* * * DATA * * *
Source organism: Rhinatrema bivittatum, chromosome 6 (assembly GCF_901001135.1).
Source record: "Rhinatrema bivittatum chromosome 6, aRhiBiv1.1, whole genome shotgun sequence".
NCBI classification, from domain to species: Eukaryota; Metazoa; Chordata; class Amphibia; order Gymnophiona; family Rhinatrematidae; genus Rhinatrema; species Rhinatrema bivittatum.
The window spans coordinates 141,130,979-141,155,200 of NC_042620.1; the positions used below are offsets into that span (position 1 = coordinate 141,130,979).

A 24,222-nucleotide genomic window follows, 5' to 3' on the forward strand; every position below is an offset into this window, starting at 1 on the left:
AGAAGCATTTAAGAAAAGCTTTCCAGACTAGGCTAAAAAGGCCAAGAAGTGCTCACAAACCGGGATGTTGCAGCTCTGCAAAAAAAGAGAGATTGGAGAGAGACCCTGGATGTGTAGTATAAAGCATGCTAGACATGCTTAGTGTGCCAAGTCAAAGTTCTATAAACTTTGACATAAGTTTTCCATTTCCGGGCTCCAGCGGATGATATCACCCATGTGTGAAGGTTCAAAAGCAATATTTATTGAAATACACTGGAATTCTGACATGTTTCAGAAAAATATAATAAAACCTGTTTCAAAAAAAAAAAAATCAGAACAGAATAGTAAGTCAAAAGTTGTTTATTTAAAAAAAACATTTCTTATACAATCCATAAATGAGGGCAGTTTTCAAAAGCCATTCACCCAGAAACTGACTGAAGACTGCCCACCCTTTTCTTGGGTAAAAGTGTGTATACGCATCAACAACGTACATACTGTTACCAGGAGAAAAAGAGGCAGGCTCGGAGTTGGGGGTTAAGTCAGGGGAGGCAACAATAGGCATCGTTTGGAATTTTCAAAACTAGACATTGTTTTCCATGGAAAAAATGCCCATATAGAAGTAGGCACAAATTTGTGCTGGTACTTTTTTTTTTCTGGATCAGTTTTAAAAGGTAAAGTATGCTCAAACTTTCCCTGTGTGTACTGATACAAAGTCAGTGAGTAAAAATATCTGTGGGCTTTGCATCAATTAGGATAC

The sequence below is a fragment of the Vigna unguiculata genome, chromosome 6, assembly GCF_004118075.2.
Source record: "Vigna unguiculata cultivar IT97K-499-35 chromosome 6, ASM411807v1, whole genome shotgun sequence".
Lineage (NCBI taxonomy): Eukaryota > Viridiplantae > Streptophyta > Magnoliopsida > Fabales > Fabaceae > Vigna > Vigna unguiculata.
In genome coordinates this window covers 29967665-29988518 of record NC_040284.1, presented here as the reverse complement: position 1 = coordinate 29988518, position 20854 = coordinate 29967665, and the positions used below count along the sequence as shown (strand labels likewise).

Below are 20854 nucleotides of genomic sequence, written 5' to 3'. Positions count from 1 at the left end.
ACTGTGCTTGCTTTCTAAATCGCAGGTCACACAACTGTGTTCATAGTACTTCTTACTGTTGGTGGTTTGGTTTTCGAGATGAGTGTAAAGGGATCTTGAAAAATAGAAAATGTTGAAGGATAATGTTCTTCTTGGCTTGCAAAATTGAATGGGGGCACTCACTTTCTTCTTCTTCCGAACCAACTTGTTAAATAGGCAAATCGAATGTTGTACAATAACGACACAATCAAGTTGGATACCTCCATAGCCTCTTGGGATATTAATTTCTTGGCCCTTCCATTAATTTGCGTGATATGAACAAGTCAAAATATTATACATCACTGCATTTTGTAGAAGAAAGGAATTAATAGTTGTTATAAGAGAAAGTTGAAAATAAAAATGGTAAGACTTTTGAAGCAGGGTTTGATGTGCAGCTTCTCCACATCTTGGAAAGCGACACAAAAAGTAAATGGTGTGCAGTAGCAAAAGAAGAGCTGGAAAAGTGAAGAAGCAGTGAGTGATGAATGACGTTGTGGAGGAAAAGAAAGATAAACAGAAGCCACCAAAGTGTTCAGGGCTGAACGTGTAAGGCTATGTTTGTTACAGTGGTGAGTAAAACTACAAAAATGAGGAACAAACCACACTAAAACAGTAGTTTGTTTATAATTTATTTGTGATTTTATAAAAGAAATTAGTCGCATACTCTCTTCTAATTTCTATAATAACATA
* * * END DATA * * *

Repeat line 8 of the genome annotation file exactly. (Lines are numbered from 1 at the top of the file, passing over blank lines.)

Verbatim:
Source record: "Vigna unguiculata cultivar IT97K-499-35 chromosome 6, ASM411807v1, whole genome shotgun sequence".